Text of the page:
Urban News Staff Reports
A new compilation of regulatory enforcement actions shows that states have collected $17 billion in penalties from financial services companies over the past two decades.
The data was assembled as part of the latest expansion of Violation Tracker, a database produced by the Corporate Research Project of Good Jobs First. It is free to use at https://www.goodjobsfirst.org/violation-tracker
“The role of state regulators has become more important than ever, given the weakening of enforcement at the federal level,” said Good Jobs First Research Director Philip Mattera, who leads the work on Violation Tracker.
Good Jobs First collected data on 15,000 successful cases brought by state banking, consumer finance, securities and insurance regulatory agencies over the past two decades with penalties of at least $5,000. The number of cases and penalty amounts vary greatly from state to state.
New Jersey is one of several states that collected more than $100 million in penalties totaling $339 million in 398 cases.
The most aggressive state is New York, whose penalty total is more than $11 billion, derived from 412 cases. Its Department of Financial Services has gone after the world’s biggest financial institutions and has won major settlements such as the $2.2 billion paid by the French bank BNP Paribas for violating international economic sanctions.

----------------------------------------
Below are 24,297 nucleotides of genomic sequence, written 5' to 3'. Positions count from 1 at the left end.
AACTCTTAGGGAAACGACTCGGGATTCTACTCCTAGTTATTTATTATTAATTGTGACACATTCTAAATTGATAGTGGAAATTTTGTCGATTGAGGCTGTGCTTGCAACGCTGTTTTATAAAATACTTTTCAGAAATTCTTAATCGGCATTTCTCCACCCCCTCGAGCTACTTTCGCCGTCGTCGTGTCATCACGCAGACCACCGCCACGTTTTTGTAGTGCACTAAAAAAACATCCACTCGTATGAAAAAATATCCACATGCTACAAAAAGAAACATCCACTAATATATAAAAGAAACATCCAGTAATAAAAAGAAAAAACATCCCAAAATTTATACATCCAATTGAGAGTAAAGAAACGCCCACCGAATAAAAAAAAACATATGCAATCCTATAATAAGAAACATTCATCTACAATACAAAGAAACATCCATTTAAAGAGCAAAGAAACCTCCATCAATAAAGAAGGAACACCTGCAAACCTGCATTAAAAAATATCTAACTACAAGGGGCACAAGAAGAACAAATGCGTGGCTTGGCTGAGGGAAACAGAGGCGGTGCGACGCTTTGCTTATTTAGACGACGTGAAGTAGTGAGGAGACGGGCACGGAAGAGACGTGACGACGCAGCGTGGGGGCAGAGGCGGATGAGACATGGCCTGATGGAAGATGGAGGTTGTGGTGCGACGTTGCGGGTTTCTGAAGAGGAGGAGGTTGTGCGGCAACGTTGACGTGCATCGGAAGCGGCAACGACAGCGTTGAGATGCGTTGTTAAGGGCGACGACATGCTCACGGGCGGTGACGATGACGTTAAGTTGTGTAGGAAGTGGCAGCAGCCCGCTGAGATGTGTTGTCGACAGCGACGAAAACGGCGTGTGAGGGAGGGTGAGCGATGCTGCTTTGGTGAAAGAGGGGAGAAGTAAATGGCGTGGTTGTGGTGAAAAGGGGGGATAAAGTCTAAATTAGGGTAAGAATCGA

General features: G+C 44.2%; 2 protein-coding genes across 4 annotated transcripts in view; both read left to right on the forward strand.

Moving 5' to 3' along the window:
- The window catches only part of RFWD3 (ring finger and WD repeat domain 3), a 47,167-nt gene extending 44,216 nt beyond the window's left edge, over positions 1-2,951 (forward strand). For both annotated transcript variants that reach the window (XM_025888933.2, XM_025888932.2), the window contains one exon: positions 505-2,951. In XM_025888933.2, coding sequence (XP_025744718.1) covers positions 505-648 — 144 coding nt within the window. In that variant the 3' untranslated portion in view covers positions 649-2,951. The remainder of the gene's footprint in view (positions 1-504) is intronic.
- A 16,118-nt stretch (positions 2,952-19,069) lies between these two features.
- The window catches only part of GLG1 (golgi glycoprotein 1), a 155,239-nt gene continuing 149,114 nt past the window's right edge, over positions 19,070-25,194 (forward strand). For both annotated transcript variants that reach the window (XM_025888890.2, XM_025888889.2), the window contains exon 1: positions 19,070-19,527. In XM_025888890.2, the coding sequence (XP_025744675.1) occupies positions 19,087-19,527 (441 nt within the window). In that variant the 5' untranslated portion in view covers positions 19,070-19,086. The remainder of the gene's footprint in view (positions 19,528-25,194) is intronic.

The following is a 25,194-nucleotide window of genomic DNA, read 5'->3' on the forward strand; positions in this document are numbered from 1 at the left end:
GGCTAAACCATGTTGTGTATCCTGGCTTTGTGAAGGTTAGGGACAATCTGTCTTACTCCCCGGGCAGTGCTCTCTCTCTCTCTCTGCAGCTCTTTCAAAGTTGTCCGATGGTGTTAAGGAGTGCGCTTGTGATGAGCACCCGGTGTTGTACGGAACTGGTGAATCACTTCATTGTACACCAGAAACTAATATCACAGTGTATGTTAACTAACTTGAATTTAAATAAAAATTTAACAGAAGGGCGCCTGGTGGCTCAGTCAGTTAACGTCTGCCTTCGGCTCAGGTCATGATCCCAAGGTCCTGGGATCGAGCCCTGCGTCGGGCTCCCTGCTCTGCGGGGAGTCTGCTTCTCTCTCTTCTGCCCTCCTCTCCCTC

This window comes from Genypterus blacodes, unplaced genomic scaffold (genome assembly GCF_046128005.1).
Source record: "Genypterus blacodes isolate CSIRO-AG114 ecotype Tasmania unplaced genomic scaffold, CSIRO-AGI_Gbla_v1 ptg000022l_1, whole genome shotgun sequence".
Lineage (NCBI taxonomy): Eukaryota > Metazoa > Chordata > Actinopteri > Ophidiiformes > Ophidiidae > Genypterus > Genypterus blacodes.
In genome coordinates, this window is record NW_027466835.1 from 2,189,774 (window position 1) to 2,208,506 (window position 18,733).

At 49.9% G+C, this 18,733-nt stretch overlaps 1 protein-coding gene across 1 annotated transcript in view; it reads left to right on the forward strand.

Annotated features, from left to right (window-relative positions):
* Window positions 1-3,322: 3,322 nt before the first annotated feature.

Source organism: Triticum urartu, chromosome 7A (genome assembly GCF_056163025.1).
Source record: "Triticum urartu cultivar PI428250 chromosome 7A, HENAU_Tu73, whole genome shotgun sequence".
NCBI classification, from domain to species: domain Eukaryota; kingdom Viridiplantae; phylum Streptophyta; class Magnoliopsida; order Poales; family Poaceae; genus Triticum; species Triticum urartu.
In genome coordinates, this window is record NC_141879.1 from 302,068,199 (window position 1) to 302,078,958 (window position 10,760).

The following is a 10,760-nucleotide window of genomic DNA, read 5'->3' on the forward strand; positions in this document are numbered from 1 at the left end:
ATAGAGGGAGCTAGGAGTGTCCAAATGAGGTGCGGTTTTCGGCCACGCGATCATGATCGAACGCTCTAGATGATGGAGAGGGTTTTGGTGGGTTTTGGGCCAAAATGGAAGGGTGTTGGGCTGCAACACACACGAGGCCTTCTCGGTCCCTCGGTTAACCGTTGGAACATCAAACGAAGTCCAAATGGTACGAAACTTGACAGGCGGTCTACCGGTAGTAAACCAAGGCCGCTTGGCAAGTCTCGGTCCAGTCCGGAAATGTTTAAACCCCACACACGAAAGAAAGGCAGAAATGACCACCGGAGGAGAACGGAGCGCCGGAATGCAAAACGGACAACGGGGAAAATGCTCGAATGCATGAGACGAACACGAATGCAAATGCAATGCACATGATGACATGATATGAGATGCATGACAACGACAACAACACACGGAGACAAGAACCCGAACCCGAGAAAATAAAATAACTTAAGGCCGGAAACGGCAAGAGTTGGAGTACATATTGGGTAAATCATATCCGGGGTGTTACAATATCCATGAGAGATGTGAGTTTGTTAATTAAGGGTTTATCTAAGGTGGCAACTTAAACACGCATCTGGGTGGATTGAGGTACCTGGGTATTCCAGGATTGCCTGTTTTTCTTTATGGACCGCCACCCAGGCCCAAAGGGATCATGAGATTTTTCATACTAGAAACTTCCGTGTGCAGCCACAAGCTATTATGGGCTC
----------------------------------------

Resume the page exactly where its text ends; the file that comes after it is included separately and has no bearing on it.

California is second in penalties at just over $1 billion but far ahead of all other states in the number of cases with a total of more than 2,000 successful actions. Its biggest settlement was the $225 million paid in 2017 by Ocwen Loan Servicing for mortgage abuses.
Good Jobs First also identified more than 100 cases in which financial regulators from different states brought action jointly and collected about $2 billion in penalties since 2000. The most-penalized companies in these cases are: Citigroup ($251 million), American International Group ($204 million), and Bank of America ($201 million).
With the addition of the new state cases, Violation Tracker now contains 437,000 entries with total penalties of $627 billion. It covers workplace, financial, environmental, safety, healthcare and other actions brought by more than 50 federal and 200 state and local agencies.